I just simulated a Death of Zen amp (a creation of Rod Elliott's) which is quite similar in topology except for swapping the current source pnp for an npn transistor. Since it uses bootstrapping to feed the top half of the output stage, I expected lower loop gain, and indeed distortion is about 10 dB worse than in the JLH run at comparable current levels and with the same gain, signal level and 32 ohm load. I'd rather stick with the JLH.

People are using the DoZ with a DC servo, which is something that would also make a lot of sense for a DC-coupled JLH.

Incidentally, it's not hard to modify the JLH to use a complementary output stage. Gets you another 8-9 dB less distortion in this case.
Click the image to open in full size.
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Old 5th March 2012, 10:32 PM   #196
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Scratch that, this one works even better (~15 dB less distortion than the plain JLH):
Click the image to open in full size.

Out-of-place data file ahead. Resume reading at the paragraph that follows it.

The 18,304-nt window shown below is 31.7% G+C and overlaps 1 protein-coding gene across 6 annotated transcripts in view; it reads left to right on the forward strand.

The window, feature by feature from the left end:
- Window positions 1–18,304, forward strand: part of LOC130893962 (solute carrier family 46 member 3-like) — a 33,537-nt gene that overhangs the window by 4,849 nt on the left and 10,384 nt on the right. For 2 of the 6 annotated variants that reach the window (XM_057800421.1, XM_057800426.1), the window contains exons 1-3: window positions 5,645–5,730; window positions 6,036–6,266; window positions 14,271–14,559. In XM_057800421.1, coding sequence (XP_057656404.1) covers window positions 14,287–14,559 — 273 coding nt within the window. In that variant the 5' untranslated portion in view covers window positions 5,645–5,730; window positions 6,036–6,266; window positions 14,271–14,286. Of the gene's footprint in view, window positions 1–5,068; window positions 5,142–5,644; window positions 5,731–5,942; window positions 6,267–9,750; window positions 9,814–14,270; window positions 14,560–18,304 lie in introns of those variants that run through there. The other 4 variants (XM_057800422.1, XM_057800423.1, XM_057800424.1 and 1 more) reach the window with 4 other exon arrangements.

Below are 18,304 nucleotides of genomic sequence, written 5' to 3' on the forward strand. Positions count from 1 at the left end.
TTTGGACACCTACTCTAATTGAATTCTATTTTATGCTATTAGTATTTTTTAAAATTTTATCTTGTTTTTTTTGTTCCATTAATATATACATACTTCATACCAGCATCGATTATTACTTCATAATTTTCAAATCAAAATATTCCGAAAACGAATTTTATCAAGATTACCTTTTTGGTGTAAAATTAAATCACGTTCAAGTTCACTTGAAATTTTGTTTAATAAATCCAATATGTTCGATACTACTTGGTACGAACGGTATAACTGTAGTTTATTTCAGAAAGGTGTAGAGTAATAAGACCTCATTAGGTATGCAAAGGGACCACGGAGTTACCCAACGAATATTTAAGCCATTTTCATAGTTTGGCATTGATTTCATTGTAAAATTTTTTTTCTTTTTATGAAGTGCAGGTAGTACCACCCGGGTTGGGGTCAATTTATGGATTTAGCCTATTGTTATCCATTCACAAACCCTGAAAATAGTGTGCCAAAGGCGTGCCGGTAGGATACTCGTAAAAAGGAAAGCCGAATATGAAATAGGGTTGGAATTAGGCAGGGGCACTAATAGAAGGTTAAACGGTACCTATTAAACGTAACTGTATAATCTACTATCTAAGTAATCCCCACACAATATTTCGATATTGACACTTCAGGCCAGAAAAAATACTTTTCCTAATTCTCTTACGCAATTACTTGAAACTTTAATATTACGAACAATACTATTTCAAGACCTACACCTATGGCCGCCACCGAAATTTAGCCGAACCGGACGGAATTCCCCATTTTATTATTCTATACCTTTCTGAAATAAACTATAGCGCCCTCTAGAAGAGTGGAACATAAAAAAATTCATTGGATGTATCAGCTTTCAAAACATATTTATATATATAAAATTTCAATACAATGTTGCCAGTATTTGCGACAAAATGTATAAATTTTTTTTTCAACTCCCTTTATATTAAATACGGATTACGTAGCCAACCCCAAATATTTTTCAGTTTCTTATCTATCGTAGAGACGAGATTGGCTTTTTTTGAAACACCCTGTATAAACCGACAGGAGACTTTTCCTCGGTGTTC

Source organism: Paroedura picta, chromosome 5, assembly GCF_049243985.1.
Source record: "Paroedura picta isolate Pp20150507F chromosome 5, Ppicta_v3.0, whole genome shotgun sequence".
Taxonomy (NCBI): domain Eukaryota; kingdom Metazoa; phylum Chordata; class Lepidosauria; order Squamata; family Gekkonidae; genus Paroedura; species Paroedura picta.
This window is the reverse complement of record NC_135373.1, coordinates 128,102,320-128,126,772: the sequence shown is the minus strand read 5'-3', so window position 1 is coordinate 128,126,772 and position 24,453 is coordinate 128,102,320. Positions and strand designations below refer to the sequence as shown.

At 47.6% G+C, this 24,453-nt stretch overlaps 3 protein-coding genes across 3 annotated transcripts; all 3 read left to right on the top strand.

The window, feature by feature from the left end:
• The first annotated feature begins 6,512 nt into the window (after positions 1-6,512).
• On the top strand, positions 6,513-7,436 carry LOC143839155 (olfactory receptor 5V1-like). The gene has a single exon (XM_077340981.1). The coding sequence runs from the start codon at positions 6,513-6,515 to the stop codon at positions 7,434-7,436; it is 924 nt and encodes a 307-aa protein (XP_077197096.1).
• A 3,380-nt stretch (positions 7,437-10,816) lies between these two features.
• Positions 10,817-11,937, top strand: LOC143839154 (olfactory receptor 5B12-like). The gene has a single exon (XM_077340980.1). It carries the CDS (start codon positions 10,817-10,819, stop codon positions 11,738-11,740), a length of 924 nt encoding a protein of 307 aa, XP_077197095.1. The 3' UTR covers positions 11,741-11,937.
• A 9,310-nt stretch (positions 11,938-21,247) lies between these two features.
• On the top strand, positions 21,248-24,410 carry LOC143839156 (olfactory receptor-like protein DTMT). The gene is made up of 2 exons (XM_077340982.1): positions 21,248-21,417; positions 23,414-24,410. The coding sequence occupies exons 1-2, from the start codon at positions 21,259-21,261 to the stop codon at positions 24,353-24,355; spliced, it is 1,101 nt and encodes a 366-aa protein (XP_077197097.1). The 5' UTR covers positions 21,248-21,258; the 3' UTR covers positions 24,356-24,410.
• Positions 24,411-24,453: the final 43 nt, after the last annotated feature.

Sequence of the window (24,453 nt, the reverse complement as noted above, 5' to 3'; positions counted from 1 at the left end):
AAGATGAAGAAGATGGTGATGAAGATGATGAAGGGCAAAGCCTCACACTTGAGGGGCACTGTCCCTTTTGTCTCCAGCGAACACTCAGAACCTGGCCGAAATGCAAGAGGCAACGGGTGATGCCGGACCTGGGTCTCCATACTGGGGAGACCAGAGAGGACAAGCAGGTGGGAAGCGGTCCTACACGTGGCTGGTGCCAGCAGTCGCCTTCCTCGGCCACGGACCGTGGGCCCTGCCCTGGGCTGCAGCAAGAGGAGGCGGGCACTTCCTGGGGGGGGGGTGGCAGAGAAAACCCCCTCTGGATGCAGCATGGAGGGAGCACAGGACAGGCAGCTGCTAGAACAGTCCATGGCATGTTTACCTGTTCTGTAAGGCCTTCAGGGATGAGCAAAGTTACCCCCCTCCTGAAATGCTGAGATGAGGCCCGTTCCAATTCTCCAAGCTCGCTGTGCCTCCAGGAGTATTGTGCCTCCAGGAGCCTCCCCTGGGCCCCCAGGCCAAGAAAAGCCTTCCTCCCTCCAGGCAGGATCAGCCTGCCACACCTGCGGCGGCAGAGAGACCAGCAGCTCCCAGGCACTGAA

Even with the stock values of R2/C3, a preceding volume pot should not exceed 50k, a maximum of 20k is preferred. R2 can still be reduced in value for lower noise if needed.
The intended purpose of the R2/C3 pole is keeping RF out of the amp (longwave and up).

Incidentally, stability with capacitive loads is much improved when removing C5 - R8. The complementary version still starts to struggle at 47n and could probably use a little compensation cap, but the unmodified JLH isn't even stable into 10n in my simulations.
EDIT: I changed the Zobel network C8/R12 to 100n/10R, and that seems to get even the complementary version completely stable.